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Indonesia’s Sharia Divorce Courts Draw Complaints of Uneven Justice


A local security personnel and a Sharia policeman stop women who flout the province's dress code by wearing tight pants during a street inspection in Banda, Aceh, June 9, 2011.

A local security personnel and a Sharia policeman stop women who flout the province's dress code by wearing tight pants during a street inspection in Banda, Aceh, June 9, 2011.

While some human rights groups have criticized the implementation of Sharia law in Indonesia's Aceh province for harassing and abusing women, officials say Islamic-based laws actually protect the rights of women, especially in cases of divorce.

After her 16 year marriage ended in 2007, 44 year-old Nurjanah's husband was ordered by an Islamic court in Aceh to pay her monthly alimony. Nurjanah says he ignored the order.

It was mandatory to award one third of his salary in support. But she says it never happened.

Sharia police controversial

Human rights groups say the more than 7,000 Sharia police in Aceh are more adept at enforcing other laws, particularly one requiring women to wear headscarves.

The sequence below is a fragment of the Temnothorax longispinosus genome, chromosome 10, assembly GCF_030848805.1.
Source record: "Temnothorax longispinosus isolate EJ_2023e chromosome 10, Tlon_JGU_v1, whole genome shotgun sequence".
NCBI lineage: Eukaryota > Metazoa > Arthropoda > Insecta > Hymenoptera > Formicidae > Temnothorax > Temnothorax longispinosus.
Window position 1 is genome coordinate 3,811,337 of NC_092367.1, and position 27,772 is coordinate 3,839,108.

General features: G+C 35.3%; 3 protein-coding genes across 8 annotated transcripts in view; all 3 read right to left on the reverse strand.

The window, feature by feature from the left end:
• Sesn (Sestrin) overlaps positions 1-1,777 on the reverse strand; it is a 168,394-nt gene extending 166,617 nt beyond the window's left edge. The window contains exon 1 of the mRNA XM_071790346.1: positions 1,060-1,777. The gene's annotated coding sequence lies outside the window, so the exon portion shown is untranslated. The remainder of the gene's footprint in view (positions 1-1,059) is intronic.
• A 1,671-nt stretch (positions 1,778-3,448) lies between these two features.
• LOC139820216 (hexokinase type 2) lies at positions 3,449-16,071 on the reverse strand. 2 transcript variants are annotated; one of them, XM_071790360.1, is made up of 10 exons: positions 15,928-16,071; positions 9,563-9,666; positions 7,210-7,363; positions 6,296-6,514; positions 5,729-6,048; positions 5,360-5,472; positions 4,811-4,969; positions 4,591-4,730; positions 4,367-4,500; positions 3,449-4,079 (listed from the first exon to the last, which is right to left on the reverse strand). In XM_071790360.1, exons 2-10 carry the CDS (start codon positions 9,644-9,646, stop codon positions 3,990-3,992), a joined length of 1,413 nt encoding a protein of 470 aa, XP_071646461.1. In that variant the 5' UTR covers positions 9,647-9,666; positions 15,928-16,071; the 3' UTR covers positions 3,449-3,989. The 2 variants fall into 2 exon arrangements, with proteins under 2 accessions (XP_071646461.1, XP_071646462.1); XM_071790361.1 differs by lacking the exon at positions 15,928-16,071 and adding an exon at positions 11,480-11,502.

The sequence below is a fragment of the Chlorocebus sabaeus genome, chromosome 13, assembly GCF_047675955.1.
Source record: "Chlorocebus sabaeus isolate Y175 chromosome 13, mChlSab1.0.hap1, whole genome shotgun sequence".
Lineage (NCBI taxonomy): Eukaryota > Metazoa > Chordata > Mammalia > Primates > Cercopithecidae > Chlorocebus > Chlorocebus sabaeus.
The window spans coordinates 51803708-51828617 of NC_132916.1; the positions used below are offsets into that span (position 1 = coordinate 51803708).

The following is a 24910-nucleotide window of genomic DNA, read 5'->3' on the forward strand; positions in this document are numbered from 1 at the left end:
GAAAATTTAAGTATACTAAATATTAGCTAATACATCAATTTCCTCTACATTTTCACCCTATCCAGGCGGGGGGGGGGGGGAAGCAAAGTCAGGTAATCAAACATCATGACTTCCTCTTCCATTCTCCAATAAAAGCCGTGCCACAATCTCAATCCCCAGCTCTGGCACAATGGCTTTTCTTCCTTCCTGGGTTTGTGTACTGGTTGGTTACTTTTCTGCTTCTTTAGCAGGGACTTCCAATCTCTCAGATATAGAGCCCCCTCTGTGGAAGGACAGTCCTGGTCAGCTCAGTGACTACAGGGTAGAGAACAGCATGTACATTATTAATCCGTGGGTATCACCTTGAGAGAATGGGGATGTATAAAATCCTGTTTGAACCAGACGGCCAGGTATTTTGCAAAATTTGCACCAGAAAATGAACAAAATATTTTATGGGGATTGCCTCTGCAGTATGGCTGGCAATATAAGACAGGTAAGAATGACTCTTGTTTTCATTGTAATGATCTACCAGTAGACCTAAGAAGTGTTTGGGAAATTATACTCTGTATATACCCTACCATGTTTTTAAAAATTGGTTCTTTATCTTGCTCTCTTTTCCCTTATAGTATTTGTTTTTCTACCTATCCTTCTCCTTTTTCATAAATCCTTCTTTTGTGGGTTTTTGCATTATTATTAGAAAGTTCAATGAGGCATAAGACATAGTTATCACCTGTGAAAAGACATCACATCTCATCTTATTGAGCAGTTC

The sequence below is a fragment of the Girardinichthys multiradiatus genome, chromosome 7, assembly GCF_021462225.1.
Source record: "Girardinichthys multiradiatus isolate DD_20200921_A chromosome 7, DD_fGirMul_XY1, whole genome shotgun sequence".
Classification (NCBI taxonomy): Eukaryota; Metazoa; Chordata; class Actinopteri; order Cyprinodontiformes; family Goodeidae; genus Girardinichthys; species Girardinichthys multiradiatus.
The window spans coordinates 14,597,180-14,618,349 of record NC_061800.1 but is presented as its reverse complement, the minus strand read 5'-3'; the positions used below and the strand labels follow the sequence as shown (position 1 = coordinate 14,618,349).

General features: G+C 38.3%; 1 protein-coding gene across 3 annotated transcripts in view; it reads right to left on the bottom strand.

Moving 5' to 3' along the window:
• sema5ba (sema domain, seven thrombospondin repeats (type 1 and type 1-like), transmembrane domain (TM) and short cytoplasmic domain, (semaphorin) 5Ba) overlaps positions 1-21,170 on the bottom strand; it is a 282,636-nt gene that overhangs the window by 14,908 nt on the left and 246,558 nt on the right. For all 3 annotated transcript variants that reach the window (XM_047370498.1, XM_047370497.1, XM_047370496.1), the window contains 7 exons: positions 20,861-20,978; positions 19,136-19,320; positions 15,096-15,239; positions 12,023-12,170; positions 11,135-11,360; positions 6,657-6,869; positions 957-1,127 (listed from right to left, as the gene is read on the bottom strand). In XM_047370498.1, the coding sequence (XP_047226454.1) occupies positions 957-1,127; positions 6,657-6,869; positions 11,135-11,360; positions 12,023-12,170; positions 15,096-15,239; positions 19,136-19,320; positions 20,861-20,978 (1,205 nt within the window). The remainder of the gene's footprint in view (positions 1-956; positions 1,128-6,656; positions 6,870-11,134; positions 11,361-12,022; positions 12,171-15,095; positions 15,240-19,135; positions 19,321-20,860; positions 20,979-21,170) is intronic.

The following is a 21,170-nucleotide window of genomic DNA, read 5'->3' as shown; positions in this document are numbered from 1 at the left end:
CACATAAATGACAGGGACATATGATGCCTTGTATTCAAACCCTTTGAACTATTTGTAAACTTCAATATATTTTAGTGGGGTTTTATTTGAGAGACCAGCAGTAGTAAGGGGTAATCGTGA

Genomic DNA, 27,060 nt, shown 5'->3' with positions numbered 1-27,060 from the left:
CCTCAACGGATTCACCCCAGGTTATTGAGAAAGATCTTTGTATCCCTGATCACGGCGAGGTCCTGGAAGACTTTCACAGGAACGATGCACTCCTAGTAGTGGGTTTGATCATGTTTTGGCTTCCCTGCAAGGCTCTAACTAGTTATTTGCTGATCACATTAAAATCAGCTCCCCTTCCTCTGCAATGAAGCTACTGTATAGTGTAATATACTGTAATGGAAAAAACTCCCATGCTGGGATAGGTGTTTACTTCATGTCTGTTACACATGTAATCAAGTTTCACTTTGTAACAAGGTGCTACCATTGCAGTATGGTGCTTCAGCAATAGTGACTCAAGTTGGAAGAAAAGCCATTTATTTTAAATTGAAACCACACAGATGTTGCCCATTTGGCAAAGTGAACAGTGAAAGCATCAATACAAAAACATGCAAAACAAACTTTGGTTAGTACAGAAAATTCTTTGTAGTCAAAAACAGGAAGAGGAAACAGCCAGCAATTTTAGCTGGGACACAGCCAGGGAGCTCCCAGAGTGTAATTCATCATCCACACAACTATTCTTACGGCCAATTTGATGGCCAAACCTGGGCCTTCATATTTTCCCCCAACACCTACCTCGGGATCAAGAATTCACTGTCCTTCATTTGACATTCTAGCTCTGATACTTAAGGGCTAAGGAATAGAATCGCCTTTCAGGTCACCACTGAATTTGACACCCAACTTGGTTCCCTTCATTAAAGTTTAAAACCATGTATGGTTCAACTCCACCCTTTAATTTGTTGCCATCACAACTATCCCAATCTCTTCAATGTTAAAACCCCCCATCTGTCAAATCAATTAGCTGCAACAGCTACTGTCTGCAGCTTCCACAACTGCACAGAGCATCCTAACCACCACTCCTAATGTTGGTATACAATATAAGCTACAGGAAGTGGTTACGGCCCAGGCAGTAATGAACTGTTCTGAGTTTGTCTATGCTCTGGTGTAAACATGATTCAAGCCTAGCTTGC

Critics say the regulation often leads to harassment and abuse, but Banda Aceh’s female deputy mayor, Illiza Sa'aduddin Djamal, insists enforcing an Islamic dress code for women is a top priority.

There are people who admit they are Muslim, she says, but they are not willing to follow the right rules. She adds this kind of person needs to be straightened out.

Harsh punishment

Muslims caught drinking alcohol, gambling or engaging in adultery could be forced to endure harsh and humiliating public canings. The number of caning punishments in Aceh has increased in recent years despite calls to end the practice by human rights groups who say it violates the U.N. Convention against Torture.

Evi Zain

Evi Zain

Evi Zain, an advocate for women's rights with the HAM Aceh organization says divorce cases often involve domestic abuse against women.

After the legal divorce, Zain says they are often cast out of their homes and publicly humiliated. And despite assurances from the Sharia court of financial support, she says the women are left with nothing.

Woman must carry the burden of life, she says, and there is no consequence for the man who divorces to support the woman.

Nurjanah now lives with her grown daughter and their family and spends her days taking care of her grandchild. In her case, she says Sharia law was an empty promise.

Pushing for accountability

Despite the legal shortcomings, Aceh’s Deputy Mayor Djamal says she believes that those men who refuse to support their ex-wives and children will one day have to account for their actions.

She says they will get their punishment from God. What they are doing now, she says, they know it is not a good thing and they will have take responsibility for that in the afterlife.

While justice may eventually come in the afterlife, Djamal admits that in Aceh, laws intended to protect women still struggle to overcome the local male dominated culture.

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